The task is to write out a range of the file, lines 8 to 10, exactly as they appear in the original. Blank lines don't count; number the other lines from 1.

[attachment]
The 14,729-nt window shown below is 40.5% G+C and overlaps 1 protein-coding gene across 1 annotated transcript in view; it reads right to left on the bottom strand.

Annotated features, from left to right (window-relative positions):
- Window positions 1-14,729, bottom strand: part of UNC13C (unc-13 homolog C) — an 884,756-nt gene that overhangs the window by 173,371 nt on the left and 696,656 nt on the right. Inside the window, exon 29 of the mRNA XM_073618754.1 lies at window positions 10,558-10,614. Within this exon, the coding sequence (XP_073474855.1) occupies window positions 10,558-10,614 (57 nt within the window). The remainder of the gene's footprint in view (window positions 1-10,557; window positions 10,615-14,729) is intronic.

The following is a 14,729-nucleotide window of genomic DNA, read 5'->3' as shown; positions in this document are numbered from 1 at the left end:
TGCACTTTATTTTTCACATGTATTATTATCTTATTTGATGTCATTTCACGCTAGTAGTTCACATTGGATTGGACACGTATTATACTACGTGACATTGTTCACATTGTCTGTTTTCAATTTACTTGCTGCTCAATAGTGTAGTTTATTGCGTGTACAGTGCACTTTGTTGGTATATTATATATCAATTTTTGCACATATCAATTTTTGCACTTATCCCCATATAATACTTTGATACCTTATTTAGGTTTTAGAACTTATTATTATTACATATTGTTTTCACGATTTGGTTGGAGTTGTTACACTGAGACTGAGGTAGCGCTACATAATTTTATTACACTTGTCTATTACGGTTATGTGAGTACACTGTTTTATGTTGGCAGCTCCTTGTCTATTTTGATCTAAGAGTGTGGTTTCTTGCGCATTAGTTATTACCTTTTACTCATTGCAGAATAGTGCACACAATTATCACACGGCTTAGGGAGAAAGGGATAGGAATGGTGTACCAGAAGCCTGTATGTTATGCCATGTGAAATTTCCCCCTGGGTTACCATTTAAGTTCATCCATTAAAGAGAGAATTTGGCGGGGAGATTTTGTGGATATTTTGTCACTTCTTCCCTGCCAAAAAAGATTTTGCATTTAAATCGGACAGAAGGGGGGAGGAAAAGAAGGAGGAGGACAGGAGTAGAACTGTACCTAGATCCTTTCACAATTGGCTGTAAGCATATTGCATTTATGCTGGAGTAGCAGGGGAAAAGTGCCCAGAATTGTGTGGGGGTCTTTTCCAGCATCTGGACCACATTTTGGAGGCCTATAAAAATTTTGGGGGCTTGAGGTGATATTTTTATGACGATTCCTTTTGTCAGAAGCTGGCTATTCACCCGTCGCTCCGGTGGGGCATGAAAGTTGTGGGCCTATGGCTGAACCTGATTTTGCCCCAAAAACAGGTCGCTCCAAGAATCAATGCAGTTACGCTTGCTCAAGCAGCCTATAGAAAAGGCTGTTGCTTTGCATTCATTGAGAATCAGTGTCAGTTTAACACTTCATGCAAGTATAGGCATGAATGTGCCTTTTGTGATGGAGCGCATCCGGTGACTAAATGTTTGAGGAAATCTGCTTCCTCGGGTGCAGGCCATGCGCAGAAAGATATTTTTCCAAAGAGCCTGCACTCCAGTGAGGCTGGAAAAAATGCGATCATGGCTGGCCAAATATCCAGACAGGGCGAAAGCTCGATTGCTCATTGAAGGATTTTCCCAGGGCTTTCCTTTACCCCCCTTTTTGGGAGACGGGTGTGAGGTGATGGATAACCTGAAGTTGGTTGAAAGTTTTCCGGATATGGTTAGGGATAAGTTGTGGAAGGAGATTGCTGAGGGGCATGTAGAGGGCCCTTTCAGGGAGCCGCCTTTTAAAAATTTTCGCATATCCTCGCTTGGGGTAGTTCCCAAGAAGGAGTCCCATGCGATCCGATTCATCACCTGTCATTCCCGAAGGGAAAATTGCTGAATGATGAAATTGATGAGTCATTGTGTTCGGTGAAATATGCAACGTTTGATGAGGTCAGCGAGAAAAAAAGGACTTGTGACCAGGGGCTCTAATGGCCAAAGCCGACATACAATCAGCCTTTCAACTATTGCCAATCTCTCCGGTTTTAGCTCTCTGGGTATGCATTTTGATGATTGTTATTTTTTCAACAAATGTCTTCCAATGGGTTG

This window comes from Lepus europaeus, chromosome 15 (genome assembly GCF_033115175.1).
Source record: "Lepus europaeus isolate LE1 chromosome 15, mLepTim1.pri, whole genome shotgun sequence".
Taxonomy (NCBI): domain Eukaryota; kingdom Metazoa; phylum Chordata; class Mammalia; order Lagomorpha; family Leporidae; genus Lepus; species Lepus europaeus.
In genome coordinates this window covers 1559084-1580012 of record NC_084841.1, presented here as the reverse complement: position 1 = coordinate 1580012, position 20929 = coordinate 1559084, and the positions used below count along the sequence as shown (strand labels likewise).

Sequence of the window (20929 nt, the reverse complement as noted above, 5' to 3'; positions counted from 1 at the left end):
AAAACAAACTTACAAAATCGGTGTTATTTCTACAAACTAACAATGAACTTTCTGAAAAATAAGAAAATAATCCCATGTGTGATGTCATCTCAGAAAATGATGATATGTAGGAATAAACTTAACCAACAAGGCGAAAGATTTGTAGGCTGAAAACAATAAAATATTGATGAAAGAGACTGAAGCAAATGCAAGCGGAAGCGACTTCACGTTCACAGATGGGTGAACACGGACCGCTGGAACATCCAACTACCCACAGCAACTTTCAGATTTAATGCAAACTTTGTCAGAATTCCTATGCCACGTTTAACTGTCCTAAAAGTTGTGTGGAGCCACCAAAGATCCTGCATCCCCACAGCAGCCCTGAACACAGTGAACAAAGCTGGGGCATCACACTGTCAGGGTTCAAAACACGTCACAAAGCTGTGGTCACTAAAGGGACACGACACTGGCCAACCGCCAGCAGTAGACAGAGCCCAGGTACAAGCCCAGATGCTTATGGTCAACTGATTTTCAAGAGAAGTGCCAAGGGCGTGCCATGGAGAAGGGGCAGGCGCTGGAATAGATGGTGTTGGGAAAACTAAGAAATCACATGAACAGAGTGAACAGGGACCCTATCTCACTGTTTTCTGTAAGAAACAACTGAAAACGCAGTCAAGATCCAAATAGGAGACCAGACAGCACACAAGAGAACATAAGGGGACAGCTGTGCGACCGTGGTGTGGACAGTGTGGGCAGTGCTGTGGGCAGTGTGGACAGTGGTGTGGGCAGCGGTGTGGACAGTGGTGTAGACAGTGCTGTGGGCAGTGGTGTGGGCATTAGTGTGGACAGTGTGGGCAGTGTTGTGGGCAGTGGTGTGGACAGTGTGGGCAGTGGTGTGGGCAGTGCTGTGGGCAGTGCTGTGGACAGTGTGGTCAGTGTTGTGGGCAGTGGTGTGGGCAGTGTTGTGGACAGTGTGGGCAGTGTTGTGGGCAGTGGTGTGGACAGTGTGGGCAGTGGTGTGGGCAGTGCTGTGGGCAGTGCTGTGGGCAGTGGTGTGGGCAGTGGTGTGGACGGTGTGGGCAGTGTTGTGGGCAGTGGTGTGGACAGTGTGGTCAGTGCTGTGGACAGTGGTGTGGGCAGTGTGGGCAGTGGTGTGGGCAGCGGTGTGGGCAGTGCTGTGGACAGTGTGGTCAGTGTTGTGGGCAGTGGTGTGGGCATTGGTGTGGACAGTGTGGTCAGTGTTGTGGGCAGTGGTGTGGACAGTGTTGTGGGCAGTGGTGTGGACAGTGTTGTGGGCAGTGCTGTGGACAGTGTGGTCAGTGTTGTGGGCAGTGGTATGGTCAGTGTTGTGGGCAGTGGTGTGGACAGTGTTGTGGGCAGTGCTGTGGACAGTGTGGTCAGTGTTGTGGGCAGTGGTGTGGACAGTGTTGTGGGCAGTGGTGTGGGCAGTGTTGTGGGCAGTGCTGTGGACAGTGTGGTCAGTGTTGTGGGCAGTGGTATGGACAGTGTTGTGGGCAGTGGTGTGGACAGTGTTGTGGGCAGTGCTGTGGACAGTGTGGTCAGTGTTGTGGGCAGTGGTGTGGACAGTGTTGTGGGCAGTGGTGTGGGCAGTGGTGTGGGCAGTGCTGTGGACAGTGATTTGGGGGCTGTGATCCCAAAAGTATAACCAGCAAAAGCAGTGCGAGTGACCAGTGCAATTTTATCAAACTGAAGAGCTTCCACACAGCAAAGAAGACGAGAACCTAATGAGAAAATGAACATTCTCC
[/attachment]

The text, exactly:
Taxonomy (NCBI): domain Eukaryota; kingdom Metazoa; phylum Chordata; class Mammalia; order Lagomorpha; family Leporidae; genus Lepus; species Lepus europaeus.
In genome coordinates this window covers 1559084-1580012 of record NC_084841.1, presented here as the reverse complement: position 1 = coordinate 1580012, position 20929 = coordinate 1559084, and the positions used below count along the sequence as shown (strand labels likewise).

Sequence of the window (20929 nt, the reverse complement as noted above, 5' to 3'; positions counted from 1 at the left end):